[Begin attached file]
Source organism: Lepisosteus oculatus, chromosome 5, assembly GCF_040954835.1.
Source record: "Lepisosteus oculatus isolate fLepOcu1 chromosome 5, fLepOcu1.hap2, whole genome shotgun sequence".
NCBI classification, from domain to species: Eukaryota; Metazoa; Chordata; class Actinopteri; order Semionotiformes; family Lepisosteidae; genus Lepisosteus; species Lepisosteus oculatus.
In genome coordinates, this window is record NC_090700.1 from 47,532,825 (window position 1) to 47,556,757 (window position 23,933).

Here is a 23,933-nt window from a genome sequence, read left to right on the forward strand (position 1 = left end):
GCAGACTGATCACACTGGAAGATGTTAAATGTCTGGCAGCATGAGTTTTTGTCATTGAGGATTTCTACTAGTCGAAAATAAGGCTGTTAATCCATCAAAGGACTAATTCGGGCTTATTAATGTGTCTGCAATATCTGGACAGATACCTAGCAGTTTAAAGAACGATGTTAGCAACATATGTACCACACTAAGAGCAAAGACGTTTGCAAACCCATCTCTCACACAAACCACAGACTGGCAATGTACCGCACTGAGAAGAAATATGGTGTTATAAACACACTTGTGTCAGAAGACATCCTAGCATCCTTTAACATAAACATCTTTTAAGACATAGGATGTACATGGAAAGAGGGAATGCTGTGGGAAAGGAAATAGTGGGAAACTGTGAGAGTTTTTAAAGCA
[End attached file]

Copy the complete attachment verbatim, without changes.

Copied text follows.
Source organism: Lepisosteus oculatus, chromosome 5, assembly GCF_040954835.1.
Source record: "Lepisosteus oculatus isolate fLepOcu1 chromosome 5, fLepOcu1.hap2, whole genome shotgun sequence".
NCBI classification, from domain to species: Eukaryota; Metazoa; Chordata; class Actinopteri; order Semionotiformes; family Lepisosteidae; genus Lepisosteus; species Lepisosteus oculatus.
In genome coordinates, this window is record NC_090700.1 from 47,532,825 (window position 1) to 47,556,757 (window position 23,933).

Here is a 23,933-nt window from a genome sequence, read left to right on the forward strand (position 1 = left end):
GCAGACTGATCACACTGGAAGATGTTAAATGTCTGGCAGCATGAGTTTTTGTCATTGAGGATTTCTACTAGTCGAAAATAAGGCTGTTAATCCATCAAAGGACTAATTCGGGCTTATTAATGTGTCTGCAATATCTGGACAGATACCTAGCAGTTTAAAGAACGATGTTAGCAACATATGTACCACACTAAGAGCAAAGACGTTTGCAAACCCATCTCTCACACAAACCACAGACTGGCAATGTACCGCACTGAGAAGAAATATGGTGTTATAAACACACTTGTGTCAGAAGACATCCTAGCATCCTTTAACATAAACATCTTTTAAGACATAGGATGTACATGGAAAGAGGGAATGCTGTGGGAAAGGAAATAGTGGGAAACTGTGAGAGTTTTTAAAGCA